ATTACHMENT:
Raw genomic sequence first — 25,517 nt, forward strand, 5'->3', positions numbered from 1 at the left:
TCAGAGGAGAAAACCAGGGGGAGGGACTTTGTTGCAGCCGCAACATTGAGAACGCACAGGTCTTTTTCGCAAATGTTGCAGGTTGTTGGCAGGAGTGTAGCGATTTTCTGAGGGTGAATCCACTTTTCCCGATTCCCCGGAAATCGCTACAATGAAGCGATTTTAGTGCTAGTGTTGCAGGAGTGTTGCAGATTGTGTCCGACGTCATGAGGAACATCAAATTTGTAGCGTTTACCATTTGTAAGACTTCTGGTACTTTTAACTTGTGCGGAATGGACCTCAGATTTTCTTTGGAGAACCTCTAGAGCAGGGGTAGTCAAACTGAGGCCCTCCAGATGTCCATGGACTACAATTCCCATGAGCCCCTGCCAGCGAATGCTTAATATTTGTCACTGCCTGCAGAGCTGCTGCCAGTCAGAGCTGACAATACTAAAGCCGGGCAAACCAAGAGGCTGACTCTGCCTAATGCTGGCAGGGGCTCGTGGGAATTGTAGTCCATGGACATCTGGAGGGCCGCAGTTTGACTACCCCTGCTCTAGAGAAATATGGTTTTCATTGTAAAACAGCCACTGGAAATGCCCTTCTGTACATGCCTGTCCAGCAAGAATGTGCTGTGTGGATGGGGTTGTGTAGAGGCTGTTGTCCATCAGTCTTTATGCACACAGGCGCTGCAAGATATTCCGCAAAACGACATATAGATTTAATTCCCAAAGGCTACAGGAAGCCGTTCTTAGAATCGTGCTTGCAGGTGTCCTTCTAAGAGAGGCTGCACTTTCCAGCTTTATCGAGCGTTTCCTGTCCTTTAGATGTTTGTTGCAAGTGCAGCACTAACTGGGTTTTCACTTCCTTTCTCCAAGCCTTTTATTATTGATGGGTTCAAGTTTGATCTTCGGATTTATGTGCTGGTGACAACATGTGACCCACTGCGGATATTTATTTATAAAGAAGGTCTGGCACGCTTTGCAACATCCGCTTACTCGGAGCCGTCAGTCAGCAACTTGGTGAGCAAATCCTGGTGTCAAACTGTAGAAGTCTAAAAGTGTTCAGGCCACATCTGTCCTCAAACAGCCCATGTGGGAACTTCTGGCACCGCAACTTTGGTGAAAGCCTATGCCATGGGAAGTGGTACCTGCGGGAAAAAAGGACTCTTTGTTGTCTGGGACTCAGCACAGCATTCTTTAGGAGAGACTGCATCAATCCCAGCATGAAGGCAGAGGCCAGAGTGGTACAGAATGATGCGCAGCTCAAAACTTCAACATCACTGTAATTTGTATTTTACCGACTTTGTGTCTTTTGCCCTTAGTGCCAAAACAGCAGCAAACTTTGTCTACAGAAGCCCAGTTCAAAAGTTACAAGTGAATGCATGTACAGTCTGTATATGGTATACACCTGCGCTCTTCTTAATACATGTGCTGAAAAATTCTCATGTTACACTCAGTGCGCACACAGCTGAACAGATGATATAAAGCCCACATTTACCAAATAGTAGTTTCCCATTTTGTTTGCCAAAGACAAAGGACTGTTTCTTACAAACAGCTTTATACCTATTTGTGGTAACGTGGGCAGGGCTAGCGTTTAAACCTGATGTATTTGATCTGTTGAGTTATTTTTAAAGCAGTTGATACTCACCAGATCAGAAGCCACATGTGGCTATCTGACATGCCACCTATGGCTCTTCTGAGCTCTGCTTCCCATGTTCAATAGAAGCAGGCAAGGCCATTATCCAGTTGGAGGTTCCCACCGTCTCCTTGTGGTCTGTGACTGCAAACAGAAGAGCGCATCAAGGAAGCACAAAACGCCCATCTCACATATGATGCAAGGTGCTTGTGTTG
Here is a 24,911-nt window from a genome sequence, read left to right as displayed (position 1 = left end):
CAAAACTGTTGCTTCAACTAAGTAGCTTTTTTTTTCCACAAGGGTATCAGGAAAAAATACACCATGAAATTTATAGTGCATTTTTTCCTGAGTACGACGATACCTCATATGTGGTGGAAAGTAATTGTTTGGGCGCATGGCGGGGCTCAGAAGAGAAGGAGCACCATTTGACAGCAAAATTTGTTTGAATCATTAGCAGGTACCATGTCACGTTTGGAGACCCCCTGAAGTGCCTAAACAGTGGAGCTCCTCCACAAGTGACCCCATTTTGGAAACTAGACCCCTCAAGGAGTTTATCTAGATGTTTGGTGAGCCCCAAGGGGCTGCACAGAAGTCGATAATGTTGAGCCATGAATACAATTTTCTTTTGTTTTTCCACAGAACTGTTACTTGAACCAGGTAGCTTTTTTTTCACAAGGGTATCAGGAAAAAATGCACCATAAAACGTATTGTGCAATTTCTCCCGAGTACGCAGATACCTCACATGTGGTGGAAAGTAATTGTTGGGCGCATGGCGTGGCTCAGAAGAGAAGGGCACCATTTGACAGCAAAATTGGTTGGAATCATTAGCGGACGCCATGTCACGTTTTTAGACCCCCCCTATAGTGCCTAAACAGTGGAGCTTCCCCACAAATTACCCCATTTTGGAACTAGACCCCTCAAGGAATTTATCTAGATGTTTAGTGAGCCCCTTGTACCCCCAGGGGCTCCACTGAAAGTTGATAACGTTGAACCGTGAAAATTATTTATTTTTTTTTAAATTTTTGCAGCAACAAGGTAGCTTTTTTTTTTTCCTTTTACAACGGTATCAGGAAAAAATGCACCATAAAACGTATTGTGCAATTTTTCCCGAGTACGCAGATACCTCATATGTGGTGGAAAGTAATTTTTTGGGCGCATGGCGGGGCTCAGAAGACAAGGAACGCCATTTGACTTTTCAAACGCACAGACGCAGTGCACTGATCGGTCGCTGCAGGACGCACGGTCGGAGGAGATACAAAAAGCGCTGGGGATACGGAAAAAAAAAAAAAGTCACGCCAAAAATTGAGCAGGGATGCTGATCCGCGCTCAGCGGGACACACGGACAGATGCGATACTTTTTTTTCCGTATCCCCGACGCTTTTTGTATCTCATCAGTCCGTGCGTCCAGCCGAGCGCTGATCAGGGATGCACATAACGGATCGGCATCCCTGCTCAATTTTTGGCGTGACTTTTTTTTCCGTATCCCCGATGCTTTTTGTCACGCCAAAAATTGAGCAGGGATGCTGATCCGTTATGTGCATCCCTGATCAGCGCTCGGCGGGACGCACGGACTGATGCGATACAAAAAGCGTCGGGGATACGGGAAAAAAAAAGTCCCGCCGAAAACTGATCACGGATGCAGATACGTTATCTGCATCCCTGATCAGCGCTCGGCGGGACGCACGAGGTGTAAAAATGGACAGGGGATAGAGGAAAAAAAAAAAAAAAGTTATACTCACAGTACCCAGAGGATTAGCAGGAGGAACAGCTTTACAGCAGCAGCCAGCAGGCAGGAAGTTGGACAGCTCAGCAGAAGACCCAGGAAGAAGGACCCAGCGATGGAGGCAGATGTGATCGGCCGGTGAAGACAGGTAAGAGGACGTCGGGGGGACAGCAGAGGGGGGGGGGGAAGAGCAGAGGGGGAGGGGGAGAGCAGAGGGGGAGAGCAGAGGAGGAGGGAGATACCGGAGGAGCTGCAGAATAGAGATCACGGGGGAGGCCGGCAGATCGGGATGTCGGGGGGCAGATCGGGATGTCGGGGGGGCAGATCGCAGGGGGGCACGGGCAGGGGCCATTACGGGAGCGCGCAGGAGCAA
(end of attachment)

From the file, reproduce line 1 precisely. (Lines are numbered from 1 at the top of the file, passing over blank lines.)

Raw genomic sequence first — 25,517 nt, forward strand, 5'->3', positions numbered from 1 at the left: